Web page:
Those over 5hrs from water are challenged to become proficient.....
I can say this from watching clients.....for long time.
I think something matters, if it matters enough to you.

Jim
 
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proheli

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If you are interested in something and pay attention then you continue to learn. There is a point in this process where your basic knowledge of things becomes, "technical." You've learned that 1x vs 5x can make a difference and so you can make the better choice, and do make the choice, that is now, "technical." As you soon as you know enough to make specific decision based on your information, you are now technical. Cameras, studying how you go through corners in your car, knowing that Scotch made at the different altitudes will have different flavor. As soon as your information level is no longer "general", it is called, "technical." Only fools are generalists and make the attempt to stay a generalist, because anytime you put your attention on something you learn - and all of the sudden things get "technical", even if you resist it. I doubt that if you gave any one on this entire forum a fly fishing test he would prove to be non-technical. Okay, maybe a few, but just a few.
 

COTater

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I am 50 and have been fly fishing exclusively for 31 of those years. I prefer nymphs to anything. And even in a great hatch I tend to go below water. I learn something new almost every time I go out. I am blessed to have two great friends that are long time guides as well, they teach me a lot at times.

I am not a technical caster in anyway, a bit if a hack I suppose. but I do catch my fair share of fish. One of my guide buddies always laughs at me and says "Its all about line control and you control your line great & that's why you catch a lot of fish".

At the end of the day, I love the sport and i would tie a hot dog to my hook to catch fish.
 

jonbo

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I started getting more "technical" some time back by taking up euro-nymphing. Now, that tends to get fairly technical with a whole slew of different ways to rig up. Then there's managing your leader, depth and everything, different bead-head sizes, etc. Well, I don't think I fish quite often enough to really get comfortable with it, or something. Now I find I still suck at the "euro", or "tightline" method, and I seem to have lost my mojo (whatever I had) indicator nymphing, too. In short, since going all technical with the euro stuff, I seem to have confused myself, caught between different systems. This has been my worst season fishing in a long time. (I'm talking strictly trout fishing.) I believe I'm just going to give up on the euro stuff. For one thing, it's one heck of a lot easier, for me, when I stick with indicators, to switch out quickly to soft hackles or dries when the fish begin more actively feeding on a hatch, or something. So, to each they own, naturally, but I only have so much time to get "technical". I've found that going half in doesn't cut it.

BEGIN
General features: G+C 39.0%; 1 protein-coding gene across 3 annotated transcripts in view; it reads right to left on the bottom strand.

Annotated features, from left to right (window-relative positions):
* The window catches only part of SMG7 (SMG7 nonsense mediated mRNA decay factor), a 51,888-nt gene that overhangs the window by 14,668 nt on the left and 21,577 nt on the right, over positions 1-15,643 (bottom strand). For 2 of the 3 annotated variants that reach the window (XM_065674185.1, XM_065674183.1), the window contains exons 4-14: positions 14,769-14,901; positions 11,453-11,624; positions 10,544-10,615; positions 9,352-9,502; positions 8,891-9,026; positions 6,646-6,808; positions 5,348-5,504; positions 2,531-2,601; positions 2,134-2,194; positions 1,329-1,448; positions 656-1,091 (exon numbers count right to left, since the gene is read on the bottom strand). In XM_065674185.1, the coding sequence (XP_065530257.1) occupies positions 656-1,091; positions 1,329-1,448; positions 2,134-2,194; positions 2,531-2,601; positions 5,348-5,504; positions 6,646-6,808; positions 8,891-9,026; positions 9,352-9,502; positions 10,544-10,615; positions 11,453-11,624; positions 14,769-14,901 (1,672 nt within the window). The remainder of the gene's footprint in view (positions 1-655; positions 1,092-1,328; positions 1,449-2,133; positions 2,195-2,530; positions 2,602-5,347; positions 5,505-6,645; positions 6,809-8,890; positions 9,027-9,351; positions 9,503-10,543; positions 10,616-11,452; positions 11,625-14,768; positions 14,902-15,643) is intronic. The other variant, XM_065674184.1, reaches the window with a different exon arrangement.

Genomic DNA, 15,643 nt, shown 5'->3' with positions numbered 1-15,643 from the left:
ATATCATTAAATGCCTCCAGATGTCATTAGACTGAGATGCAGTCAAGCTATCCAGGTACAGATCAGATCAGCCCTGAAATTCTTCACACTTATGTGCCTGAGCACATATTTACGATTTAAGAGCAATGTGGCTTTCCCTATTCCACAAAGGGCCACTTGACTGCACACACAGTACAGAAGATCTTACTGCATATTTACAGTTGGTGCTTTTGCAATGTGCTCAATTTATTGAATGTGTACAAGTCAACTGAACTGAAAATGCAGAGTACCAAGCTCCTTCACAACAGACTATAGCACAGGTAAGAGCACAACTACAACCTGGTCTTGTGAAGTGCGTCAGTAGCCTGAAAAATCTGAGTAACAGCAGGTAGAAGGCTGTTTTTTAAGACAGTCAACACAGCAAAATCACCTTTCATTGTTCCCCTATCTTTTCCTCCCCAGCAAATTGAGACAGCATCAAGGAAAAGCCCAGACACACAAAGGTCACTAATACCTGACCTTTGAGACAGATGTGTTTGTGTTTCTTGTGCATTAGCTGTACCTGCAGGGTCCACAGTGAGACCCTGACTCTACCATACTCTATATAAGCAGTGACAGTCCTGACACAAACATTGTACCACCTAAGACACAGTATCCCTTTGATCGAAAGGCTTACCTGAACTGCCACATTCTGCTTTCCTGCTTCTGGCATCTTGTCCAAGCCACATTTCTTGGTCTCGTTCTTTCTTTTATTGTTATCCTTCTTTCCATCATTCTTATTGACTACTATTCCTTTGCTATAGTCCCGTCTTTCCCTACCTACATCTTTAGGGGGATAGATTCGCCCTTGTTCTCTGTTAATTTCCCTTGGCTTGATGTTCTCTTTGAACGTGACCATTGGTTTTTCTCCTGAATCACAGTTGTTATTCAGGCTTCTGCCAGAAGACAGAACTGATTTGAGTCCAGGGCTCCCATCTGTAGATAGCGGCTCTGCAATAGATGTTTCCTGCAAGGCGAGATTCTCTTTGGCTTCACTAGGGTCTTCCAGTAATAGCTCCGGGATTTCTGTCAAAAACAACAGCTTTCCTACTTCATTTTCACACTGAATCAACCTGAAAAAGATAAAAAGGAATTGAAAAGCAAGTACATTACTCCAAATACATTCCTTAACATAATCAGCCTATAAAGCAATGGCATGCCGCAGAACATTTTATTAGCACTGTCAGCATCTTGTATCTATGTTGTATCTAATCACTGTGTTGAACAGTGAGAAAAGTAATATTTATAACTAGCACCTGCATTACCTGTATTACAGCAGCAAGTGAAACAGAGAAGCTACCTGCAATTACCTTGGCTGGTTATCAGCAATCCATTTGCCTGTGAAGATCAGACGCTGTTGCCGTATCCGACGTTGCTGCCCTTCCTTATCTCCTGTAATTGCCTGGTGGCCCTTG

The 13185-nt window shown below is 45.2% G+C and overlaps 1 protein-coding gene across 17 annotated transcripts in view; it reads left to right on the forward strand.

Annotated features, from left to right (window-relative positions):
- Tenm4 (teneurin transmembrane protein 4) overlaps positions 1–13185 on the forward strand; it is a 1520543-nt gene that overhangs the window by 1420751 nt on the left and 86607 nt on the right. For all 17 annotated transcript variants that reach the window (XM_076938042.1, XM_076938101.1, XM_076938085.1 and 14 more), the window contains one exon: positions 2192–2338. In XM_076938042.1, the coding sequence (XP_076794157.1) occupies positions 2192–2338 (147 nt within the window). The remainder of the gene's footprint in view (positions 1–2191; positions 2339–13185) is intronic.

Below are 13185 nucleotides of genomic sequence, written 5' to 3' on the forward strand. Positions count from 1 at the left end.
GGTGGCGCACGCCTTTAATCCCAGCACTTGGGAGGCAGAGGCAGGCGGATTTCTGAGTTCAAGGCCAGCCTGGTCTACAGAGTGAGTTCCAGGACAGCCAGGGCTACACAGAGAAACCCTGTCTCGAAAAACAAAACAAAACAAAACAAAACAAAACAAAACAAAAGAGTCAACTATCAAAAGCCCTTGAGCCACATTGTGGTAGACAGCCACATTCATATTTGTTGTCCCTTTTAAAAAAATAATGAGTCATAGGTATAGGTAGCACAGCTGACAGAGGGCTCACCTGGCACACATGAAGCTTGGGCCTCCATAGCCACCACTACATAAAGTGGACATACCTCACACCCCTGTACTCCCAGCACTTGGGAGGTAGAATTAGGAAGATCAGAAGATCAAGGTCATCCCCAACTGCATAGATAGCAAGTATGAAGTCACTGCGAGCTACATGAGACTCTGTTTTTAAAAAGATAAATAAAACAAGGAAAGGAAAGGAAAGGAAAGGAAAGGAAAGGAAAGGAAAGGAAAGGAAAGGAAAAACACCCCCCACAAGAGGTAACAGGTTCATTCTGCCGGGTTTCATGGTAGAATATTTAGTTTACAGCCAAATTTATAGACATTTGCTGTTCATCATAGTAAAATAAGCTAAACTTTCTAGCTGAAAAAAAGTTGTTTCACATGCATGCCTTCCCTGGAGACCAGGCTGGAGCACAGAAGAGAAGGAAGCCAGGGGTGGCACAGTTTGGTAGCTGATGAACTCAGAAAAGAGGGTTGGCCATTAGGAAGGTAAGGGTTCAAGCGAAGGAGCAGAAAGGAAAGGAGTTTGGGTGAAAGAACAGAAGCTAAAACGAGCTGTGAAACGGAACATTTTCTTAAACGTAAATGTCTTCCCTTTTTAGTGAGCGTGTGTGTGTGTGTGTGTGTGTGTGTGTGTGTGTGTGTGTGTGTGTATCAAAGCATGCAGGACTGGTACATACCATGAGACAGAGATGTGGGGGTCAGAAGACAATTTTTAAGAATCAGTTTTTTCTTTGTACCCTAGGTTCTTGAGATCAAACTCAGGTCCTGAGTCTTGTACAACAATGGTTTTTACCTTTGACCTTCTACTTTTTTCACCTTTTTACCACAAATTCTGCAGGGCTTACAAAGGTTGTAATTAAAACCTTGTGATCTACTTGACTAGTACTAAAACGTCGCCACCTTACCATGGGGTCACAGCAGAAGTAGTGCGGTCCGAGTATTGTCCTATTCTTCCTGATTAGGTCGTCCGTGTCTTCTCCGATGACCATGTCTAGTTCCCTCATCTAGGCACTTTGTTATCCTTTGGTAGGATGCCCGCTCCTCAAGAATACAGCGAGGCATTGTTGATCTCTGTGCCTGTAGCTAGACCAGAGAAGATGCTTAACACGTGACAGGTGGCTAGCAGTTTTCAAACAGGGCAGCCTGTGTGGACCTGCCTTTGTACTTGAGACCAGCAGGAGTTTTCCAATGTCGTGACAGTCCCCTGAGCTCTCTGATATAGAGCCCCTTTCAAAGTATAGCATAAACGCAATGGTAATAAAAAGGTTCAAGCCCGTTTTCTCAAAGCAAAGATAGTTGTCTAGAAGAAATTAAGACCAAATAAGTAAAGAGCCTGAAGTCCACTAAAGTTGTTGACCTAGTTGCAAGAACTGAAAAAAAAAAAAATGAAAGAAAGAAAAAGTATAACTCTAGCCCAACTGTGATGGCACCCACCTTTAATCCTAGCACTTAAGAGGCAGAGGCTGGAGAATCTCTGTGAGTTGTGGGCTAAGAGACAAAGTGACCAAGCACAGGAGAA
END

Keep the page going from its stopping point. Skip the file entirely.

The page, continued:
silver creek

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Here's the first question I would ask Cliff or anyone who says they are not "technical."

Are you a better fly fisher today than when you first started? My prediction is that over 99% would answer "Yes."

My follow up question would be, "Why?"

That would force the person to consider what they had learned about fly fishing since that first day that they picked up the fly rod. If they are honest with themselves, they would understand that what they learned are "technical" skills.

Here is the definition of a technical skill as applied to the art of fly fishing. An example of technical skill required to fly fish would be fly casting.

"Technical skills are sets of abilities or knowledge used to perform practical tasks in the areas of science, the arts, technology, engineering, and math."
 

Acheron

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I don't agree that learning is the same as getting "technical", in this case. My interpretation of the OP is that you don't have to be an expert in every single little detail in order to have fun and be successful fishing.

For instance, you don't need to know much to fly fish and catch fish. I was proof of it many years ago!! :D :D

All of the following things, among others, we might or might not learn as we progress, yet many people will still catch many fish without knowing things like...
- the flex of a rod (let alone the variations)
- difference between WF and DT
- which reel pairs with which rod, and which line pairs with those...and why!
- how to make leaders
- how to tie flies
- the difference between uplocking and downlocking reel seats
--etc. etc.

Those are pretty high level topics too. We know there are a ton of details to submerge ourselves into within each of the many aspects of fly fishing, if one chooses.

I wouldn't consider the act of learning which bug is hatching to be getting technical, by how I understand it. If you learned the bug, could spell and pronounce the scientific name (also phylum, genus, etc.), know the number of legs, how many sections of abdomen and thorax (to the mm in size), length of antenna, etc. and you go and tie up every color variation known plus a few random ones...then i would consider you have gone down the technical path. :D